Everybody loves a young fruit tree, but for those of us who are a bit more matronly, keeping in shape can be a challenge. Taking your tree from an shocking mess to full fruited glory isn’t hard, it just takes time. But hey – what’s a few years of your life when it’s for a tree?
Before you get started, be aware that this will take three to four years, depending on the condition of the tree. Since this is no small task and many dwarf trees would give you fruit in three years, ask yourself if renovating the old one is worth it, or if planting a new one is better.
Apple and pear trees are most easily renovated. Cherries also, but with less success. Peaches and nectarines don’t renovate well.
New is not always better – I love those old trees. Their bark is corky, their form funky; those branches have stood through history, good and bad. Maybe the old gal has luscious, old-fashioned fruit, or sentimental value. Whatever your reasons, take our time with your tree, and follow these simple steps.
Let there be light: clear away any competing trees and brush, to get rid of shade. But if the tree’s in a shady spot, cut out competing plants over two years to reduce stress from too much sun all at once.
Body check: look for soundness. Are the trunk and main limbs healthy enough to bear the weight of fruit? Is it diseased? Examine the trunk and ends of the major branches. They should be reasonably solid, with little deadwood. Don’t worry if parts of the trunk and main limbs are nonfunctioning – they give strength to the tree.
But if they’re hollow, saving that tree is an exercise in futility. Then get pruning:
Step 1: prune out all broken and dead branches and cut away the sucker growth around the bottom of the trunk.
Step 2: decide how big you want the tree to be. Realize, however, that you can never make a giant tree into a dwarf no matter how much you chop – you are not Edward Scissorhands. Old trees can be maintained at 10 to 16 feet (semi dwarf) and 16 to 20 feet tall (standards).
Trees that haven’t been pruned in a long time should NOT be reduced to the desired height in a single pruning. To prevent rampant growth and damaging sunburn, reduce height over three years by removing no more than one-third of the tree in one season.
After you decide on the desired height and limb spread, look at the major branches to determine where they could be cut to bring the tree into that shape. Reduce tree size by cutting back branches to those growing more horizontal to the ground, thinning out excessive branches, or those that cross or rub against others.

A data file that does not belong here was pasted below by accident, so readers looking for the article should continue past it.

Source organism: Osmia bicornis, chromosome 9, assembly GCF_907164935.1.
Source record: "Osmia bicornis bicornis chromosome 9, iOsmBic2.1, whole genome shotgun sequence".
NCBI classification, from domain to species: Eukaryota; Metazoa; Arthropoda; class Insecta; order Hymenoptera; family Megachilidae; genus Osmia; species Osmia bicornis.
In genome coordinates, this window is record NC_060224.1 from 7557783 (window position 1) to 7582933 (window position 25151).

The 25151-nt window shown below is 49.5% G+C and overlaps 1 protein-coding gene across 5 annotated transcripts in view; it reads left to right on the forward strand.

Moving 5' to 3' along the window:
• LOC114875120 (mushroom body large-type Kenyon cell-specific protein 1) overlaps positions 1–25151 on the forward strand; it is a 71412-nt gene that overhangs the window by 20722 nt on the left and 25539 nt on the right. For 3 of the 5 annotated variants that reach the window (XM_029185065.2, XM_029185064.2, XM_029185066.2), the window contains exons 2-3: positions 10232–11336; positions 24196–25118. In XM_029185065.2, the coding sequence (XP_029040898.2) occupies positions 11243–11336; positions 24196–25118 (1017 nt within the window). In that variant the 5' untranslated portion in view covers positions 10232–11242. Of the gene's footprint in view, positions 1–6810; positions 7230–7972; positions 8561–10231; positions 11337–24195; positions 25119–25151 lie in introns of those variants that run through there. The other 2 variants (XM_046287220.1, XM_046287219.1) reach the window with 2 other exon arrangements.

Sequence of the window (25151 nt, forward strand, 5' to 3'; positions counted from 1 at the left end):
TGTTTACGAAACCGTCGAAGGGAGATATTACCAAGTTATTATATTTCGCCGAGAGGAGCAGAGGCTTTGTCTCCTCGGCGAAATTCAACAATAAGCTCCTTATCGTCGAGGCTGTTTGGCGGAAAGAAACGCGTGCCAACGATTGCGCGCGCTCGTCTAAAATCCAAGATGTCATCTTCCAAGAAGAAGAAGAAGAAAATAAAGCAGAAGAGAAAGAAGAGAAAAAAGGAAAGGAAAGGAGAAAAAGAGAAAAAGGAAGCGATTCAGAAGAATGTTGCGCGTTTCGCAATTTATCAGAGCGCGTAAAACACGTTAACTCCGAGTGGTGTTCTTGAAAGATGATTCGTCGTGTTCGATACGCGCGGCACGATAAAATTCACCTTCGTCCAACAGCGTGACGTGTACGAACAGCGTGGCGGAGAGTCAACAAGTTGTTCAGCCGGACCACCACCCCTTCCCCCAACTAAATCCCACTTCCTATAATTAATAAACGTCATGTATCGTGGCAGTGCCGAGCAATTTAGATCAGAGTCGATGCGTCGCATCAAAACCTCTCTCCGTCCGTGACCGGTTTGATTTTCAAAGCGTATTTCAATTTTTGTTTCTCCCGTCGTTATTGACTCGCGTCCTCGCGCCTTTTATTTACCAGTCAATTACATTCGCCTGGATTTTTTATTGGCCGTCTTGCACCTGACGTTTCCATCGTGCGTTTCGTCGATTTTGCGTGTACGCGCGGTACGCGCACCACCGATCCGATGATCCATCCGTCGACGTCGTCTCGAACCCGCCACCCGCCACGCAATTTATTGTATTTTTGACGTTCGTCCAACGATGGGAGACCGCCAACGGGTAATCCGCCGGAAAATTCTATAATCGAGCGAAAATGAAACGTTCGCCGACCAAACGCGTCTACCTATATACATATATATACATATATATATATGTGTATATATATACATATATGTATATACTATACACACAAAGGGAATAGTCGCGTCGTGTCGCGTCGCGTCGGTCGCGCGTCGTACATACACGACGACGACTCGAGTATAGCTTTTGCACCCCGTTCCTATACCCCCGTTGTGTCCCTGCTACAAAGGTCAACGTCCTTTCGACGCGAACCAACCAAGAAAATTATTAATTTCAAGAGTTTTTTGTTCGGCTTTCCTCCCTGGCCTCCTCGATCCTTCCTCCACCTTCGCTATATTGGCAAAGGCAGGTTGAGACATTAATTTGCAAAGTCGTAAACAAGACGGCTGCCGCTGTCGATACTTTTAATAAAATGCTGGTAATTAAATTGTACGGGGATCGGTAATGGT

Flag your choices for removal with colored plastic, then step back and look at your choices, imagining how those cuts will effect the tree. Once you begin pruning step back after every branch removal to assess how it looks, adjusting other choices to keep the tree in balance.
Note: do not apply nitrogen after the initial heavy cutting.
During the summer after the first pruning, the tree will produce water spouts (rapidly growing vegetative shoots that develop around pruning cuts). Remove them, but the way you do this is important: pull the shoot off the trunk in mid-June when they’re 10 to 12 inches long. Do this throughout the season. The shoots can be pulled off safely as long as their bases remain tender and green. Stop when the base of the shoot becomes woody and does not easily pull off.
In the next winter, cut back another group of older branches to those growing more horizontally, keeping to one-third of the original numer to be removed. Then thin out the bearing wood. Look for 1- to 4-year-old spurs – the buds where fruit is produced. The best fruit grows on spurs that are 2 to 3 years old. Thin spurs older than this, or cut them back by half.
In the third winter, remove the final branches to horizontal limbs.